Poetry is a particularly subjective art-form. Either you connect with it, or you don't. I wanted to like this collection, but ultimately it left me feeling cold. There was nothing that particularly spoke to me, no poems I'll feel compelled to return to. I do not expect that this will be the case for everyone however. Writing poetry is an intensely personal experience, so is reading it. I believe there are people out there to whom this collection
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Matthew Metzdorf
Jan 29, 2013 Matthew Metzdorf rated it really liked it
I won this book as part of a Goodreads giveaway.

Didn't know anything about this poet, but was very excited to win this book, and even more excited when I discovered that it was from Graywolf Press! This is an excellent book of poetry from a poet in exile, remembering with sadness the place that was--now overrun by war and tyranny and death squads. Often lyrical and sad, but above all important because of the fresh perspective and unique voice of Mr. Youssef.

Thanks for the book Graywolf!
Zarín
Aug 11, 2013 Zarín rated it it was amazing
Shelves: poetry
To say the imagery in this book is beautiful, or that it is moving is not enough. Go read Saadi Youssef's words. Iraq as he knew is long gone, Iraq as friends knew a decade ago is gone, but there is still that love and that longing only people who are forced from home can really feel and understand. It is not an overtly emotional book of poetry, but the resilience of humanity very prevalent in almost every page.
Hugo Rios-cordero
Oct 21, 2015 Hugo Rios-cordero rated it really liked it
Me gusto el tema de la perdida que se plantea Youssef y si bien en su caso se refiere a su patria me parece que esta patria no es tanto un concepto politico sino algo muy personal mas allá de las fronteras.
Connie Black
Jan 29, 2013 Connie Black rated it liked it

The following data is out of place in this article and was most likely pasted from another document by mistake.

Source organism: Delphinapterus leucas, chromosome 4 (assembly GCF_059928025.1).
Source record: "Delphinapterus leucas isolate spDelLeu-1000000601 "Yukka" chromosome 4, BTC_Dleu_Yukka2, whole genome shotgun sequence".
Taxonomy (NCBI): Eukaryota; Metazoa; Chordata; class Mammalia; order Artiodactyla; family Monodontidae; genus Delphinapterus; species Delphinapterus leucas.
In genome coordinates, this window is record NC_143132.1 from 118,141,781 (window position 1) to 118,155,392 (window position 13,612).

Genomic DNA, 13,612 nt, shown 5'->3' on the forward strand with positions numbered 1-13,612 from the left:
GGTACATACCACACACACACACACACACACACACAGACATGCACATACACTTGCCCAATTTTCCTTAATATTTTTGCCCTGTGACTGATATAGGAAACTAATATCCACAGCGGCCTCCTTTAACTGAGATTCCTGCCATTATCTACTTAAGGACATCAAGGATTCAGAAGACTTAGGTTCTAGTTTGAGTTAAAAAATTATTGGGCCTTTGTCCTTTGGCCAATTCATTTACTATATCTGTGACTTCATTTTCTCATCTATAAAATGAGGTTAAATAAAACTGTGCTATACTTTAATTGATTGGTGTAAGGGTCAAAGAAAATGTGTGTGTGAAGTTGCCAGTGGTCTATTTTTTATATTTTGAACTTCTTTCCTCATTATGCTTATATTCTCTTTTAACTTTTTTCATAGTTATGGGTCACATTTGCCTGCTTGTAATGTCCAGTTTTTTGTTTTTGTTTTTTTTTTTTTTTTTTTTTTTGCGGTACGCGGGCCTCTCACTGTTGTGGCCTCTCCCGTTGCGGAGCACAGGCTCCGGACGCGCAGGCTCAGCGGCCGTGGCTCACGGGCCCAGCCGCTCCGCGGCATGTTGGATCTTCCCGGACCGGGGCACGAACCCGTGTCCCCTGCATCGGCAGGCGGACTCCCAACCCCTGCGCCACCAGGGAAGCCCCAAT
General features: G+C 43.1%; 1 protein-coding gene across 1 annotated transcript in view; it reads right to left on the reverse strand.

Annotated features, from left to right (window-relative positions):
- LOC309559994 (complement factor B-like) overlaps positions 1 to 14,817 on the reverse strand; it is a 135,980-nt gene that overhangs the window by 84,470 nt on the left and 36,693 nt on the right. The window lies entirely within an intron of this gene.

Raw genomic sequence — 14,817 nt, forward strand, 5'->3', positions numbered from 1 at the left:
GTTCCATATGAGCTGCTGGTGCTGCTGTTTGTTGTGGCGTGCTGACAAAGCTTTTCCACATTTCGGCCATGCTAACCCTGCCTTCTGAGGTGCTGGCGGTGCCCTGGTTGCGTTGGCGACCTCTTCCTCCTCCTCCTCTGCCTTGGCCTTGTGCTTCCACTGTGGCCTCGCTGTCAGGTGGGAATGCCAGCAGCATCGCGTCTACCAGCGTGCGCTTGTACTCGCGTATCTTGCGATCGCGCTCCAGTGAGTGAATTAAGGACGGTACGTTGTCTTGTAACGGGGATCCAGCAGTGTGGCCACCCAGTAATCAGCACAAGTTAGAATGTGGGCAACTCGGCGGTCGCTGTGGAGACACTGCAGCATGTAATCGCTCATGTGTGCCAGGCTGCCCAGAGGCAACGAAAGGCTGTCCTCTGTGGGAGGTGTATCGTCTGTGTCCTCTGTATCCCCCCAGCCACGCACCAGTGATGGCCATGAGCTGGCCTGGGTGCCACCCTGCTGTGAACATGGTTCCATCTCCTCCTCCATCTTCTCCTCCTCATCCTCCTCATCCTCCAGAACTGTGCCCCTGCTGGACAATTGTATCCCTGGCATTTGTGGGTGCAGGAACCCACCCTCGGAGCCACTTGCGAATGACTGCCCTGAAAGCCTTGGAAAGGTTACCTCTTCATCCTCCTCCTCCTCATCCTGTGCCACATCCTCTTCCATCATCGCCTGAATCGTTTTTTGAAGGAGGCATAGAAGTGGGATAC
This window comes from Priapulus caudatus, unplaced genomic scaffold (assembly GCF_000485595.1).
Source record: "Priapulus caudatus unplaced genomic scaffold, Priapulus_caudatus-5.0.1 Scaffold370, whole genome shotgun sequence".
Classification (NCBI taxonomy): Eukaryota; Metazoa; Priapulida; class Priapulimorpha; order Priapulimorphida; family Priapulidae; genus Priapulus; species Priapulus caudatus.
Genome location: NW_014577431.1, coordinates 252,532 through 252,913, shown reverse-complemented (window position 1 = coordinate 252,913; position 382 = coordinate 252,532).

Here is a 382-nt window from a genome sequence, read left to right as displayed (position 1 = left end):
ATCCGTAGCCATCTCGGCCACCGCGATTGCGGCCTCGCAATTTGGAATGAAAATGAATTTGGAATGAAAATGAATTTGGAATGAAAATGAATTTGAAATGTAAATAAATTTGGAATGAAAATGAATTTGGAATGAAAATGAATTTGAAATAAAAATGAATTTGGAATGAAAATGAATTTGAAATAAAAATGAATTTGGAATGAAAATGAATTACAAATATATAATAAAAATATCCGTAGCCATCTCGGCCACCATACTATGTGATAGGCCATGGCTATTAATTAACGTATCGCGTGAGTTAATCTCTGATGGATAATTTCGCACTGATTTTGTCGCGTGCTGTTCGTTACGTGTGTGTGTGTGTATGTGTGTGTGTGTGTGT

enjoyed the majority of them, but some I just couldnt finish.
Darren Mitton
Oct 09, 2012 Darren Mitton rated it it was amazing
I would only waste words attempting to describe the beauty (and sadness) in this book of verse. I highly recommend it!
Keith
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ولد في العام 1934، في ابي الخصيب، بالبصرة (العراق).
اكمل دراسته الثانوية في البصرة.
ليسانس شرف في آداب العربية.
عمل في التدريس والصحافة الثقافية.
تنقّل بين بلدان شتّى، عربية وغربية.
شهد حروباً، وحروباً اهلية، وعرف واقع الخطر، والسجن، والمنفى.
نال جوائز في الشعر: جائزة سلطان العويس، والجائزة الايطالية العالمية، وجائزة (كافافي) من الجمعية الهلّينية.
وفي العام 2005 نال جائزة فيرونيا الإيطالية لأفضل مؤلفٍ أج
...more
More about Saadi Youssef...

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“Cloves

Where is the scent of cloves coming from?
her hair?
armpit?
or her dress
thrown on the Tunisian rug?
From the third step in the house?
Layla
makes everything smell of cloves.
Layla
is the orchard when it’s wet.
She is
what the orchard breathes
when it’s watered at night.
Layla knows now
that I am drunk with the scent of cloves,
she stiches together my clouds
and then scatters them together
in a sky like a sheet
as she clasps me.
Layla
feels that my fingers are numb,
over the dunes she knows
my pulse is hers,
my water is hers.
Layla
leaves me sleeping,
rocking between clouds
and cloves.”
2 likes
“You took to the trenches and said: war is more beautiful,
you shall never see my feet again.
I will seek the roads and taverns,
I am the blind poet.
The frowning autumn gives music for colors –
sunset gives me the opulence of roses
and I ask about you. I ask about you
but as a stung man does after something has afflicted his blood.
Peace be . . .
– I do not want your reply.”
1 likes